At 12:30 p.m. on April 23, Campus Ecology and WKNH will welcome spring on Oya Hill with their annual solar-powered music festival Solarfest. Alongside being a music festival, this is an ecological awareness rally for the town. This is the second consecutive year the clubs have banded together to throw the festival. Campus Ecology President Erik Labieniec and Vice President James Spineti agreed that working together has made the event run more smoothly.

Labieniec said, “This event is really becoming ours together, which is nice…It gives us a chance to bring more of the environmental aspect back to it.” They said they started planning this past October. WKNH took care of booking the bands while Campus Ecology handled the vendors, stage setup, the power supply and general event planning.

Nick Busby, events coordinator at WKNH, said, “There’s two different aspects to this concert: the environmental aspect, which really falls on Campus Ecology, and then the music part, which is where we come in, and when you put them together that’s really what Solarfest is.” Busby said he was excited when Campus Ecology reached out for a second year, and couldn’t wait to start booking bands.

File Photo By Colton McCracken / Equinox Staff

File Photo By Colton McCracken / Equinox Staff

A difference in this year’s Solarfest is the absence of “in-betweener” sets, which are usually shorter, acoustic performances that take place while bands are setting up. Instead, Labieniec said that they have four speakers that will fill the time between the five bands.

Spineti said, “Our advisor said to us that we were becoming more of a rock and roll club than an environmental club, which we all agreed with and wanted to change.”

Campus Ecology members said their focus for Solarfest will be divestment in the university system away from fossil fuel consumption. Labieniec, a political science major, made a comprehensive plan to enact this as a project for class, and said he was excited it’s coming to fruition.

There will be petitions to get the University System Board of Trustees to divest away from fossil fuels and reinvest in “more socially conscious groups…or even more solar panels on campus,” Labieniec said.

Performing this year will be local band The Groms, Survey Says, Spose, A Great Big Pile of Leaves and Kung Fu. Busby said WKNH wanted to get broad diversity in the bill this year.

Busby described how the bill was set up. He said, “Campus Ecology had a big list of acts, and we [WKNH] had a big list of acts, and they said ‘okay make this work’…I knew I had [to get] five bands so I picked a bunch we all could agree on and got to work.”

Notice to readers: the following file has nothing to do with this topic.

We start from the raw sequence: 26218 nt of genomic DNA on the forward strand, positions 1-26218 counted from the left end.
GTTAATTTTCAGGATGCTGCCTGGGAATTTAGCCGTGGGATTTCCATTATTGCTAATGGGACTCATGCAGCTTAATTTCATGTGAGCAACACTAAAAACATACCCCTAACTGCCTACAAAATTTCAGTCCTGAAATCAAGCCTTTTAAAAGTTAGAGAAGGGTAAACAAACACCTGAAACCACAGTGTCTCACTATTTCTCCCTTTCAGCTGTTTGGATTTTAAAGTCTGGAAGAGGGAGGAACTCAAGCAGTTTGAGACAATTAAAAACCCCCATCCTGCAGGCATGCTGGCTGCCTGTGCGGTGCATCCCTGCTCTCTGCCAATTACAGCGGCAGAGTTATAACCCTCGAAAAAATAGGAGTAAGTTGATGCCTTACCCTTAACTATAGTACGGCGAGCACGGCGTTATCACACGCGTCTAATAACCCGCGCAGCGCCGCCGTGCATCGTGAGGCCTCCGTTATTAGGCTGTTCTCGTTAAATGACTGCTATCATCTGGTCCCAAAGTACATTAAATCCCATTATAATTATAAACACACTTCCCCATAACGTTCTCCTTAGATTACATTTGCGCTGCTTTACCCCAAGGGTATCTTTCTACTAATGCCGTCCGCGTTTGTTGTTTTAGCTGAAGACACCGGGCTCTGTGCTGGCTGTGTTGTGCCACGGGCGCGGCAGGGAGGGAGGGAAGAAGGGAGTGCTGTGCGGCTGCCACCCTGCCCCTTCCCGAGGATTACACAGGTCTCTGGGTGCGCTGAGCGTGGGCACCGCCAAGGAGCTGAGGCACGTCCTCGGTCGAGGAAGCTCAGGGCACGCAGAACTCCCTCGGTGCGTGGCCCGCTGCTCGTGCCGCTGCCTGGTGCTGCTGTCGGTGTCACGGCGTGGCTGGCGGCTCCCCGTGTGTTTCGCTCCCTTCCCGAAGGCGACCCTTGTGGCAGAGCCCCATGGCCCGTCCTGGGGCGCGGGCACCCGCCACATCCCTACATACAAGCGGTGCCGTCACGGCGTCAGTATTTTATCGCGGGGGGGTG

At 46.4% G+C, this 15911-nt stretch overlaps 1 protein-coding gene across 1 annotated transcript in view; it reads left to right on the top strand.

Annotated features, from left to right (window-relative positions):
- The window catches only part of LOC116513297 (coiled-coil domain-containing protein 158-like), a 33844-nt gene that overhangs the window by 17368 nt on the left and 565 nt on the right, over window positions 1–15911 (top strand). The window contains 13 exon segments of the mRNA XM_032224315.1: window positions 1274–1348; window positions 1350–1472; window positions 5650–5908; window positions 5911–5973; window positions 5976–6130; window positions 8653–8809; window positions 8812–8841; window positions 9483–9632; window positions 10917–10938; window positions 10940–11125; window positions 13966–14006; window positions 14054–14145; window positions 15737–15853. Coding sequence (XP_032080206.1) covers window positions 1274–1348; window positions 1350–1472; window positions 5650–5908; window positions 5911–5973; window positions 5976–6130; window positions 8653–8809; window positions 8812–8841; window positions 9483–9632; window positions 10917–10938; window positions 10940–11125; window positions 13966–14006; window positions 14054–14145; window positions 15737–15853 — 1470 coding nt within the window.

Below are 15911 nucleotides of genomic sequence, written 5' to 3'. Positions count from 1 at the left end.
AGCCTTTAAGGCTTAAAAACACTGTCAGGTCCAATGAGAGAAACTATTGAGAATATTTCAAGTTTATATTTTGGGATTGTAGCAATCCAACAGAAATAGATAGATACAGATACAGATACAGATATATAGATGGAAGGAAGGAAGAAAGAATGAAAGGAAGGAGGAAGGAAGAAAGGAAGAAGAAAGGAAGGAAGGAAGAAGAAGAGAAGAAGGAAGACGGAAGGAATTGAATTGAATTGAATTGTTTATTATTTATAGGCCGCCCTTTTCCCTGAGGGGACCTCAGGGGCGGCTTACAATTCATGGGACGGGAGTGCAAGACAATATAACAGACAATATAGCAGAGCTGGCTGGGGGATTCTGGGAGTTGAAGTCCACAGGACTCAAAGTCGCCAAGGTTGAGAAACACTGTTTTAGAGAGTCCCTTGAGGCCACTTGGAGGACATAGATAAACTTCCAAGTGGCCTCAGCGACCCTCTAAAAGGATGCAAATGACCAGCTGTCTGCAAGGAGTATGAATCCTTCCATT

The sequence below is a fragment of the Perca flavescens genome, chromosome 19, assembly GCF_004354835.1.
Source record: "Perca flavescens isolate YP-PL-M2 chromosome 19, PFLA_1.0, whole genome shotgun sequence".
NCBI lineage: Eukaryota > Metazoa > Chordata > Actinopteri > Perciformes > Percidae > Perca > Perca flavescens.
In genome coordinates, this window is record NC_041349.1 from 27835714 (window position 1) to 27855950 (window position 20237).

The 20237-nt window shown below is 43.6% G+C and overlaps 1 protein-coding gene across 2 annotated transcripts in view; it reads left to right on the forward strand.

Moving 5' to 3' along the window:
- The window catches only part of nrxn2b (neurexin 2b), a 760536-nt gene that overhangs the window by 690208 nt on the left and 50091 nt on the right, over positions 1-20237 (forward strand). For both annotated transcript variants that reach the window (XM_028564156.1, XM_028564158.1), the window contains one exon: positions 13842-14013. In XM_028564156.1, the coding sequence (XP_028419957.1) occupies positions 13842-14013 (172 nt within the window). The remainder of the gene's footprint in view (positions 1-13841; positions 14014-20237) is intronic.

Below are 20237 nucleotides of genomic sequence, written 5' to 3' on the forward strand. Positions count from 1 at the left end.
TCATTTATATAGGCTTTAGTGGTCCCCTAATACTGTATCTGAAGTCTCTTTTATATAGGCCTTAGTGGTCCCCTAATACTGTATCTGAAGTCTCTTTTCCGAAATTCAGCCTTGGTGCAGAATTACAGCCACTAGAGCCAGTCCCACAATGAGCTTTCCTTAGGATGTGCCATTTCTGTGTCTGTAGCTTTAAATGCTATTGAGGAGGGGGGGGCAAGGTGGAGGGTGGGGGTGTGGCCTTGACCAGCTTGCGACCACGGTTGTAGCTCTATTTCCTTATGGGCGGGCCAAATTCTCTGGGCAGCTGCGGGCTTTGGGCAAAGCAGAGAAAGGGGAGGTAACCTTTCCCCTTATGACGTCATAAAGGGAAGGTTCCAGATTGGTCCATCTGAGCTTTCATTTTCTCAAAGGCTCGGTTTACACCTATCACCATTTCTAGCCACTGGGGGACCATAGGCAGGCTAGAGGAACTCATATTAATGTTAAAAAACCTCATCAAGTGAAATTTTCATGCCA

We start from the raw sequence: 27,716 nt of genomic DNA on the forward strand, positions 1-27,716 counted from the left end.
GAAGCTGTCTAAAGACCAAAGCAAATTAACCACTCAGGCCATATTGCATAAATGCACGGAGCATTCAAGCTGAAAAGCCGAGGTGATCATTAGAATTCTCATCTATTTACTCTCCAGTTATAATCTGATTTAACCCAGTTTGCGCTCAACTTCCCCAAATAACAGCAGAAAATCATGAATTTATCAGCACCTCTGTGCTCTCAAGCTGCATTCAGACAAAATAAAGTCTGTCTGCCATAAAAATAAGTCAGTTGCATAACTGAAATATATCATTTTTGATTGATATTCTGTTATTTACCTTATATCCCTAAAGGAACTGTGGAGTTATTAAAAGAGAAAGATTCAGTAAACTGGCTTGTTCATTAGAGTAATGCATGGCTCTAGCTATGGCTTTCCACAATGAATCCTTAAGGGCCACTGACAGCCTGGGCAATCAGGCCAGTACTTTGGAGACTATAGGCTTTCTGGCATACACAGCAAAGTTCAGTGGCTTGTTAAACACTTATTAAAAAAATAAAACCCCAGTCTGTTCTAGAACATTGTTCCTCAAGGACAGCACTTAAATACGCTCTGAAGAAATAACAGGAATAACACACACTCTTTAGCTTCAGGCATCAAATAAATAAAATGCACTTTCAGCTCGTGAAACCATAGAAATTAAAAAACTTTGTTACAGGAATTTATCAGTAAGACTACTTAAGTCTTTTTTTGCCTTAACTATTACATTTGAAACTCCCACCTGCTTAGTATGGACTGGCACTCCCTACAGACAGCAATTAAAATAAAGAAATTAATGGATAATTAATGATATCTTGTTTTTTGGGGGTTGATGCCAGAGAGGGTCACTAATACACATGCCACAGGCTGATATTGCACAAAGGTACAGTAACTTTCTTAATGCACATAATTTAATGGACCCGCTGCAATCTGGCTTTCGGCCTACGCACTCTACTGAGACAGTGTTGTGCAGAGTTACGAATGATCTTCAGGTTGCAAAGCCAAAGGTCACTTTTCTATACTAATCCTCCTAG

Busby said he wanted to keep a local band on the bill, and that The Groms have worked with WKNH before, so it was an obvious fit. He said, “I know they’ve been playing a lot around town…and they’re sound fits exactly what I was looking for.”

Survey Says is a pop-punk band from New Jersey that was suggested by Campus Ecology Member Dorothy Arroyo. Spose, a hip-hop artist from Maine was booked last minute to replace the indie-act Diet Cig, who couldn’t come because of a tour.  Headlining the night is Psych/Jam band Kung Fu from New Haven, Connecticut. They’ve been a touring act for over ten years, and have played with bands like Phish and MOE. Spineti, Labieniec and Busby all said the band they were most excited for was A Great Big Pile of Leaves.

Keene resident Brandon Cunniffe said that he loves anything the college or town does for music and is excited to go to this year’s Solarfest, as it’ll be his first one. He said, “I love when the college and the town get together and do things…it’s nice. Plus after a year of going to basement shows, [it’ll be nice] to be outside…hibernation is over.”

Labieniec said that the vendors and club tables would be set up on Oya Hill at 11:30 a.m., so there will be plenty to do before music kicks off at 12:30. He also said that this is a family and pet-friendly event.

Matt Bacon can be contacted at

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